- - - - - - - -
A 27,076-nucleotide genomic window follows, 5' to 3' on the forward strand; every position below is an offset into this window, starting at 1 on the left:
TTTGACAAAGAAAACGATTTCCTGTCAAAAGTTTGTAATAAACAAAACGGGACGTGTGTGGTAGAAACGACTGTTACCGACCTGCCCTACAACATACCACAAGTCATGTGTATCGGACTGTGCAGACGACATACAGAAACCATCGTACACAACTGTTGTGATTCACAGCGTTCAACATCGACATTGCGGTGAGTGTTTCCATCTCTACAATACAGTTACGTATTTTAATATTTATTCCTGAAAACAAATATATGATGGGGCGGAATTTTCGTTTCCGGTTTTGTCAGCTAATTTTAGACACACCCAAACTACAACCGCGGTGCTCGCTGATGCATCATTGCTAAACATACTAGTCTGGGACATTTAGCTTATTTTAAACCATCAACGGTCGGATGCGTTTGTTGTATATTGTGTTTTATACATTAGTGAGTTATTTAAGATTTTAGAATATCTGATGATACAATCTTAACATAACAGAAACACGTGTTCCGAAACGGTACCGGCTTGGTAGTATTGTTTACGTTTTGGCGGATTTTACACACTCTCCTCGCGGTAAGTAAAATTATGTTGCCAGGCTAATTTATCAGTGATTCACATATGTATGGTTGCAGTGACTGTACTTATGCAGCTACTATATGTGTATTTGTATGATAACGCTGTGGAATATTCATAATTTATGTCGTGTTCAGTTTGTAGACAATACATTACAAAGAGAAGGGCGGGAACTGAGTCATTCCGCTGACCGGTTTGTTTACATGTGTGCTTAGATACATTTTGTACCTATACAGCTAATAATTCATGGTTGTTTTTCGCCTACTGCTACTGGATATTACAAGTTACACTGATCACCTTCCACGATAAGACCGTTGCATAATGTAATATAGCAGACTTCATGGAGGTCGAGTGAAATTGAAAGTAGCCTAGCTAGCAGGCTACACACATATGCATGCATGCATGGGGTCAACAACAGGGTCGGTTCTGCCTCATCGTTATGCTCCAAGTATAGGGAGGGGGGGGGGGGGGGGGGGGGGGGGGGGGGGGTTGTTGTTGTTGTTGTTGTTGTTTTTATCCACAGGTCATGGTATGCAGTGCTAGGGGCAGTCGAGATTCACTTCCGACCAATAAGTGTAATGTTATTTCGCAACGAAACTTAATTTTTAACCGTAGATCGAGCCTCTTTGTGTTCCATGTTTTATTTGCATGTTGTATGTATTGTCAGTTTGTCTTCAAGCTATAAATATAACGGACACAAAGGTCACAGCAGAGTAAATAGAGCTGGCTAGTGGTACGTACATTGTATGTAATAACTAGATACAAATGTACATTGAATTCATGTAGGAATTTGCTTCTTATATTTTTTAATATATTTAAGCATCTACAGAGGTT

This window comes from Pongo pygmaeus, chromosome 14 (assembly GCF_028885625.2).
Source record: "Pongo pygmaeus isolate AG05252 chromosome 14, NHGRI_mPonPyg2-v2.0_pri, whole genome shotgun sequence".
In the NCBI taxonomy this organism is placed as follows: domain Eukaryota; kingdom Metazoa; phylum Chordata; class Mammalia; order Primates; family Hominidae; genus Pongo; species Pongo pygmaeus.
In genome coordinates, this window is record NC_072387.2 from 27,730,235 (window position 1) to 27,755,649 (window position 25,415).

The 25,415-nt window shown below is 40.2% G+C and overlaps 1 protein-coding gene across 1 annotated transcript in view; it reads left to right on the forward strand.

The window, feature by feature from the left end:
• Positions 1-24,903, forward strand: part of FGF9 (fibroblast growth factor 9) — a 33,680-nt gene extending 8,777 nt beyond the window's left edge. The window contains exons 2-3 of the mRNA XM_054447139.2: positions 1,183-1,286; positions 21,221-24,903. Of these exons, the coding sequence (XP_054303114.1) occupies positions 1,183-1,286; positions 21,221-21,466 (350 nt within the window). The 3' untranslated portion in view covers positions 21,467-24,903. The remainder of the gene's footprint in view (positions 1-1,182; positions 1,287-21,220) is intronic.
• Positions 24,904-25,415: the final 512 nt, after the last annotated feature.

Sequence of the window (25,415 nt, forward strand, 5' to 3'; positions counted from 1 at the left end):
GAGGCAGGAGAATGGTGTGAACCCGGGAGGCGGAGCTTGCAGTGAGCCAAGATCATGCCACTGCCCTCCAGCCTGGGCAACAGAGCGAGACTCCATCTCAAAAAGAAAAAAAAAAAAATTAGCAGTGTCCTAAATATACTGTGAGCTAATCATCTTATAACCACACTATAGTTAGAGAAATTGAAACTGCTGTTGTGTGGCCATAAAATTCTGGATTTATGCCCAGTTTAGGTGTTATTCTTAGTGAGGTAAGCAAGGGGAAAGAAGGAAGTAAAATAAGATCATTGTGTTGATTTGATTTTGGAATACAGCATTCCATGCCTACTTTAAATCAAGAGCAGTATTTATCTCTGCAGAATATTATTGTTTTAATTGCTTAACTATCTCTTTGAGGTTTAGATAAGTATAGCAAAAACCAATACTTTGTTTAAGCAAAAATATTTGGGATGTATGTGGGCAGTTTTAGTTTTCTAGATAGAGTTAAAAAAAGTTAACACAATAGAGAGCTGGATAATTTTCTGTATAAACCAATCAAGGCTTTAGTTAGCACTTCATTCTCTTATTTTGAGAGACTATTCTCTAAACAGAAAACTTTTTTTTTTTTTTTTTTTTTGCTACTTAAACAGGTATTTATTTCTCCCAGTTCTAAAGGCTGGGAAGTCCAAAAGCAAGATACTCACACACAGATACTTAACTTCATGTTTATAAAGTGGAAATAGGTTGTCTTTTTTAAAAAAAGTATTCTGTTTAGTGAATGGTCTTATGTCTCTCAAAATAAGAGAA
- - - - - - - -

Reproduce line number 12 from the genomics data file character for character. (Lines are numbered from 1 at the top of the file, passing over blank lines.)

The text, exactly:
GAGGCAGGAGAATGGTGTGAACCCGGGAGGCGGAGCTTGCAGTGAGCCAAGATCATGCCACTGCCCTCCAGCCTGGGCAACAGAGCGAGACTCCATCTCAAAAAGAAAAAAAAAAAAATTAGCAGTGTCCTAAATATACTGTGAGCTAATCATCTTATAACCACACTATAGTTAGAGAAATTGAAACTGCTGTTGTGTGGCCATAAAATTCTGGATTTATGCCCAGTTTAGGTGTTATTCTTAGTGAGGTAAGCAAGGGGAAAGAAGGAAGTAAAATAAGATCATTGTGTTGATTTGATTTTGGAATACAGCATTCCATGCCTACTTTAAATCAAGAGCAGTATTTATCTCTGCAGAATATTATTGTTTTAATTGCTTAACTATCTCTTTGAGGTTTAGATAAGTATAGCAAAAACCAATACTTTGTTTAAGCAAAAATATTTGGGATGTATGTGGGCAGTTTTAGTTTTCTAGATAGAGTTAAAAAAAGTTAACACAATAGAGAGCTGGATAATTTTCTGTATAAACCAATCAAGGCTTTAGTTAGCACTTCATTCTCTTATTTTGAGAGACTATTCTCTAAACAGAAAACTTTTTTTTTTTTTTTTTTTTTGCTACTTAAACAGGTATTTATTTCTCCCAGTTCTAAAGGCTGGGAAGTCCAAAAGCAAGATACTCACACACAGATACTTAACTTCATGTTTATAAAGTGGAAATAGGTTGTCTTTTTTAAAAAAAGTATTCTGTTTAGTGAATGGTCTTATGTCTCTCAAAATAAGAGAA